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Reading Marx’s Brumaire in Mamata’s Bengal

Karl Marx (1818-1883)

Karl (1818-1883) (Photo credit: Wikipedia)

Arindam Sen

Exactly as we had forewarned before the 2011 assembly elections, the new government in West Bengal has started baring its fangs. In sync with a series of backtrackings and betrayals on electoral promises and an utterly inhuman, irresponsible attitude towards shocking developments like farmers’ suicides, baby deaths in hospitals and growing violence on women (see our August 2011 and March 2012 issues) it is out to unleash wanton attacks on popular struggles and democratic dissent. The recent incident of beating up and midnight arrest of a Jadavpur University professor has unleashed a wave of angry protests throughout the country, but as we have shown elsewhere, the trend started pretty earlier.
But why did the lady who started her stint in power with slogans like “change, not revenge” and really surprised and pleased many with her initial civilised ways, reverse her approach so quickly and so decisively? Offering an apologia of sorts, one panelist in a televised discussion on the assault on the JU professor opined that her intolerance or angry reactions should be understood as an expression of the “hyper-sensitivity” of the first woman Chief Minister of West Bengal. Many, including some of her erstwhile supporters and admirers among the intelligentsia, have freely used against her invectives like madness, megalomania, fascist mindset and so on. It has also been observed that a deep-seated sense of personal insecurity lurks behind the CM’s overreaction to criticism.

Well, such psychological traits of the person in exclusive command do shed some light on the goings on. But should we not, as Marxists, try and move beyond the individual and grasp the class character and peculiar features of the regime as such as it evolves on the debris of a social democratic dispensation and takes a definite shape before our eyes? We have carefully investigated the collapse of the LF government and its implications for the left movement; should we not focus the spotlight now on the political formation that took its place?

This government has yet to complete one year in office, so we can have only a preliminary assessment. However, even that might be helpful in dispelling some of the confusion which still afflicts sections of people who had voted the Trinamool Congress to power with much expectation.

The task is no doubt challenging, so let us turn to Marx for assistance. Among Marxist works on contemporary history such as Class Struggle in 1848-50, The Eighteenth Brumaire of Louis Bonaparte, Revolution and Counterrevolution in Germany and Civil War in France, the second one, dealing with the counter-revolutionary coup d’état of December 2, 1851, should be most relevant for us. The obvious and huge differences between the French national scenario in mid-19th century and the situation in one state in India in the 21st century notwithstanding, we can profit from the brilliant analysis of how, under what political circumstances, the fruits of popular struggles could be usurped by an upstart-turned autocrat.

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In February 1848, monarchy was overthrown in France and the country was proclaimed a Republic. Power passed into the hands of the bourgeoisie. They deceived the working class, the main force of the revolution, by taking the most influential workers’ leader Louis Blanc into the provisional government. In May they consolidated their power, abandoned and other popular leaders and went on an offensive against the proletariat. The latter responded with the June uprising which was ruthlessly crushed. On December 10 the same year elections to the Presidency of the Republic took place. Louis Napoleon Bonaparte, nephew of Napoleon I the Emperor – an obscure hedonist engaged in the pursuit of thrills and melodrama and leading the life of a princely vagabond, became a candidate. To the utter surprise of all, he won on the support extended by the impoverished small-holding peasantry who believed that a man named would bring all the past glory back to them. In December 1851, he staged a coup and seized absolute power. A year later he formally abolished the Republic and declared himself Emperor of the Second Empire, .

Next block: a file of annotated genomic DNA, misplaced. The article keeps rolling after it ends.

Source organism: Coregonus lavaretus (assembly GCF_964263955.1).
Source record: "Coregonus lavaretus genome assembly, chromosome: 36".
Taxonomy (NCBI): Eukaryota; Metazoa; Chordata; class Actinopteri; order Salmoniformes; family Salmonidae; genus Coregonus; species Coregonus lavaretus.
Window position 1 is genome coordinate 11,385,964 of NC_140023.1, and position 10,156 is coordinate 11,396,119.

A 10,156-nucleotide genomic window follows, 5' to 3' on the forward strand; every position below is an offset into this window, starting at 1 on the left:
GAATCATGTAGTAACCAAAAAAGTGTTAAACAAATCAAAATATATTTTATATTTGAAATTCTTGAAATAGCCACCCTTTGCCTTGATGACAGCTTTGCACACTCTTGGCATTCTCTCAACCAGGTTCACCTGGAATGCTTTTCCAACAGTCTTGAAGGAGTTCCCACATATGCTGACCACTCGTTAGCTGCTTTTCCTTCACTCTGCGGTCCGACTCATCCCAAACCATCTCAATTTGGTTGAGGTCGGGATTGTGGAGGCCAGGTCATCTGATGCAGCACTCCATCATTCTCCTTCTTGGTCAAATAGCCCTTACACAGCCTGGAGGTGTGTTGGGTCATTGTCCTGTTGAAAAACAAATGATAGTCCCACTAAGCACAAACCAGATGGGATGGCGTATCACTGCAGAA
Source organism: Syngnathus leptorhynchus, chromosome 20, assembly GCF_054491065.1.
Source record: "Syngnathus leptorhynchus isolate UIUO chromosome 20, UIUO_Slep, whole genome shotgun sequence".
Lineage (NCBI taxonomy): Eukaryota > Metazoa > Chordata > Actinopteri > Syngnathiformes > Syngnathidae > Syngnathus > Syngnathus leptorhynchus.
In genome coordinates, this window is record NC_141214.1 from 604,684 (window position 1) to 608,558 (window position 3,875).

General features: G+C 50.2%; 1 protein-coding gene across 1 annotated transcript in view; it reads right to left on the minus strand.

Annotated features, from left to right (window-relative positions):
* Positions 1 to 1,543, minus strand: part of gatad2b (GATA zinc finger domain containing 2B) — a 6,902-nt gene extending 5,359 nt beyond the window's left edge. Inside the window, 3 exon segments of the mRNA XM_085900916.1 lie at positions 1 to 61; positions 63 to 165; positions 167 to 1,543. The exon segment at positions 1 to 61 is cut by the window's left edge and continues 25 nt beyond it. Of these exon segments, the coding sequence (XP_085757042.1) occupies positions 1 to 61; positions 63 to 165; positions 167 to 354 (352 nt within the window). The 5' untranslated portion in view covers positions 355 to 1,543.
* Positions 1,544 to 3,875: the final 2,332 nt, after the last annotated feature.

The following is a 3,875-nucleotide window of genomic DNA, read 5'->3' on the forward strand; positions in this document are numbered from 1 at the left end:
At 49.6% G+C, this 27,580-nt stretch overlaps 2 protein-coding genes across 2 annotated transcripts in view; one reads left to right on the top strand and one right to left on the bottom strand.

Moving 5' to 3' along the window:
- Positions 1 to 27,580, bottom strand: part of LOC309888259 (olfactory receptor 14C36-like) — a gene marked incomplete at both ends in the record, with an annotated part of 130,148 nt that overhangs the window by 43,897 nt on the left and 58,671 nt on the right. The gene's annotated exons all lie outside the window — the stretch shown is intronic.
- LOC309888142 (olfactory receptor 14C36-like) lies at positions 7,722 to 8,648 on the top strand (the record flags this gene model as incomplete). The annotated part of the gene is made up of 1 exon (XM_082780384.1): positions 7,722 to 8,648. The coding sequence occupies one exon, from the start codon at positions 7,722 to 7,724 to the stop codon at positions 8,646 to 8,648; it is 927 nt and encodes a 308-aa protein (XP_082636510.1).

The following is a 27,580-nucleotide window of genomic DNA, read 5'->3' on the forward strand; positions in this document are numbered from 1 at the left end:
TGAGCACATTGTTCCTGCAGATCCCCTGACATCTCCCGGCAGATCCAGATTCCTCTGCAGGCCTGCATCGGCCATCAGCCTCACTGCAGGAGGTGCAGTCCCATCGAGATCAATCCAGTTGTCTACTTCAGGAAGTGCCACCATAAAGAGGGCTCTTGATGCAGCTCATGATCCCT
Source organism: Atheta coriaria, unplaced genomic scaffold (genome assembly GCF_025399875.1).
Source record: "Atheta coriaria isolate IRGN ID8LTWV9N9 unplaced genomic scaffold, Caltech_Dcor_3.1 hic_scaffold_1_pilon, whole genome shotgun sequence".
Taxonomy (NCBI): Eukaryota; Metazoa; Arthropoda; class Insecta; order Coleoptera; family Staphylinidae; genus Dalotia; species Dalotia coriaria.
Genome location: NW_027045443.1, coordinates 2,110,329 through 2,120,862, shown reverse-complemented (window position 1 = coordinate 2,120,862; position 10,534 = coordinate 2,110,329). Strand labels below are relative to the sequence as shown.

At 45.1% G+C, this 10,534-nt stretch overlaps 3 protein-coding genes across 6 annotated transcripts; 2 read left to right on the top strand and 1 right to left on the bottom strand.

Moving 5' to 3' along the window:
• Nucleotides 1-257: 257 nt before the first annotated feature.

Marx wrote The Eighteenth Brumaire – originally intended to be an article – immediately after the coup of December 1851, when the full features of the new regime were yet to reveal themselves. He examined the dramatic developments (up to the coup of December 1851) in terms of the given balance of class forces and the vicissitudes of class struggle and then at the end of the pamphlet discussed the apparent and actual class character of the Bonapartist regime.

Several other books on the coup were published almost simultaneously. Among these, two were especially notable. One was “Napoleon the Little” by Victor Hugo and the other, Pierre Joseph Proudhon’s “The Social Revolution in the Light of the December 2 Coup”. Neither the great humanist writer and Republican nor the eminent anarchist ideologue really got to the bottom of the matter. Hugo scornfully depicted the whole thing as the sinister handiwork of a single individual, unwittingly making “this individual great instead of little by ascribing to him a personal power of initiative such as would be without parallel in world history.” (Karl Marx, Preface to the Second Edition of The 18th Brumaire of Louis Bonaparte) Proudhon on the other hand did try to present a historical construction of the coup d’état but his method made it into “a historical apologia for its hero.” (ibid) Contrasting his own work against these two, Marx wrote: “I, on the contrary, demonstrate how the class struggle in France created circumstances and relationships that made it possible for a grotesque mediocrity to play a hero’s part.”